Although some design options for high-speed rail have been eliminated, the controversial proposal to put trains on elevated platforms through San Mateo County remains a possibility.
Residents in numerous Peninsula cities, including San Mateo and Burlingame, have pleaded with officials from the California High-Speed Rail Authority to refrain from operating the trains on aerial viaducts due to fears that the massive structures will divide communities, inflict economic pain and increase noise pollution.
Authorities released two potential alternatives for passage through the county. One presented long stretches of at-grade or aerial crossings and one showed the possibilities of open-trench tunnel designs.
Some design alternatives that weren’t technically feasible, such as a “stacked” option where two rails of tracks would run at-grade above another set of tracks underground, were eliminated.
Numerous political officials from the Peninsula, including state Assemblyman Jerry Hill, attended the rail authority’s meeting Thursday in San Francisco to request patience in the design phase of the rail alignment. Conversely, several San Francisco political, business and planning officials attended the meeting to urge the authority to act expediently.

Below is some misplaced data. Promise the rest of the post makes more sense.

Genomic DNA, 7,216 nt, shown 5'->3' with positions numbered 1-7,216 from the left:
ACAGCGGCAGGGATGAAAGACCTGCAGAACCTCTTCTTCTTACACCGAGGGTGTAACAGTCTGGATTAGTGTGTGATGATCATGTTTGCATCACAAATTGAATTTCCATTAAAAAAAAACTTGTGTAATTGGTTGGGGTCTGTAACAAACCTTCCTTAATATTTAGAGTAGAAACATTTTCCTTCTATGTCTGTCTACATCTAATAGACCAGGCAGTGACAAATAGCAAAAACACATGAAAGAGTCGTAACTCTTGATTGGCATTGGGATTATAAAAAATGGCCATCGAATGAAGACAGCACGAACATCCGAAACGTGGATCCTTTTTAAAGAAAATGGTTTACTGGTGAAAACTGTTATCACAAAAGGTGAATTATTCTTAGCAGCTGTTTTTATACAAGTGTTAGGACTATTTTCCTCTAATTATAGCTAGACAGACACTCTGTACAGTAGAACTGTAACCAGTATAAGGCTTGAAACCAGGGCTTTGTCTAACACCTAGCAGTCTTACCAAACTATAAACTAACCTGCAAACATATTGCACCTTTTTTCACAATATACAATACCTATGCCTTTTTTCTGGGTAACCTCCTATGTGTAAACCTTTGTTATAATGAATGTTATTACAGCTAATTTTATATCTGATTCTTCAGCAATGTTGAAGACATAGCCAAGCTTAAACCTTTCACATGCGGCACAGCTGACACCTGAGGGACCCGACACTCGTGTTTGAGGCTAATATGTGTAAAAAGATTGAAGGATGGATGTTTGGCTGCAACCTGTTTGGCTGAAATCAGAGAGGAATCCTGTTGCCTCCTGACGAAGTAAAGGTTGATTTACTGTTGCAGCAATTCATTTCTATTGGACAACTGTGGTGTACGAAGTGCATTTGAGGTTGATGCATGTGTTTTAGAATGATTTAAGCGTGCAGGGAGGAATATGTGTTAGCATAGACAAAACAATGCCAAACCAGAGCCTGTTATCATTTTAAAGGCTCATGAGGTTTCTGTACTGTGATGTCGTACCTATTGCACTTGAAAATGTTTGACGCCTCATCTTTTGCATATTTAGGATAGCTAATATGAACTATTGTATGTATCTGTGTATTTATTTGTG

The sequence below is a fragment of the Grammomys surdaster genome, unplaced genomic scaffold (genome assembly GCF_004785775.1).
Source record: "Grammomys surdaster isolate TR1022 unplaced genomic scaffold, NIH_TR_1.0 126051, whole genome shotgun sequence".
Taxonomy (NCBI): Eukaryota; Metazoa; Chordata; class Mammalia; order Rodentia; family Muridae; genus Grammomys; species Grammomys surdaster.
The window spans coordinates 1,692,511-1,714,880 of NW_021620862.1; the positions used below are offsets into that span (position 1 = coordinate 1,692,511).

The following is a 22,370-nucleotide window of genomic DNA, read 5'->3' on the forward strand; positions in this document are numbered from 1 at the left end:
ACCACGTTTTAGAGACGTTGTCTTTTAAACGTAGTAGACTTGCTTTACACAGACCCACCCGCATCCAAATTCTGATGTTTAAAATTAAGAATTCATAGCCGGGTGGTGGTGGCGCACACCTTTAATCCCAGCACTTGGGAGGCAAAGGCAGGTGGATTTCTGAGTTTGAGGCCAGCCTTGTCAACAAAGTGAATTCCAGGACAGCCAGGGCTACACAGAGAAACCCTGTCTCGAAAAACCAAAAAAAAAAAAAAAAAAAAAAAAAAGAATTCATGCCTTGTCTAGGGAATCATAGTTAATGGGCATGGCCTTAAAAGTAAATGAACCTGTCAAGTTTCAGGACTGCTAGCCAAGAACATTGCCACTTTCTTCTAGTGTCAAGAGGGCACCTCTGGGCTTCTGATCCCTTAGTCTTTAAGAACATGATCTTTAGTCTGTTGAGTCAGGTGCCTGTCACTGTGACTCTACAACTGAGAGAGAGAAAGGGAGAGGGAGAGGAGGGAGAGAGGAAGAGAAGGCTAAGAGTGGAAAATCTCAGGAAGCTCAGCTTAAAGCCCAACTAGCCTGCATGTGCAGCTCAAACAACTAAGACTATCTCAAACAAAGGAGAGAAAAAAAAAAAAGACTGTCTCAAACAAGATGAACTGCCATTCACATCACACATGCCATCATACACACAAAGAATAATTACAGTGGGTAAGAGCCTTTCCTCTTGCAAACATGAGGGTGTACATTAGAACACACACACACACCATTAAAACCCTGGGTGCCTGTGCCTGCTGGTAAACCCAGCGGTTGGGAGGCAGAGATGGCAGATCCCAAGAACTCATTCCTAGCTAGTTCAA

“It is completely understandable that residents along the right of way have concerns, and some will argue that it should not be built unless all their concerns are addressed,” said Gabriel Metcalf, executive director of SPUR, a San Francisco public policy think tank. “But that is an impossible wish. There is not that much money in the world to address all the concerns.”
Digging trenches or tunnels is generally considered more expensive than building aerial structures, but the rail authority has not determined cost estimates for either of the two options, according to Robert Doty, director of the Peninsula portion of the train line.
A new financial model is expected to be released in February, and the rail authority will continue to work on narrowing down design alternatives in the Peninsula until the final engineering and environmental reports are due in 2011.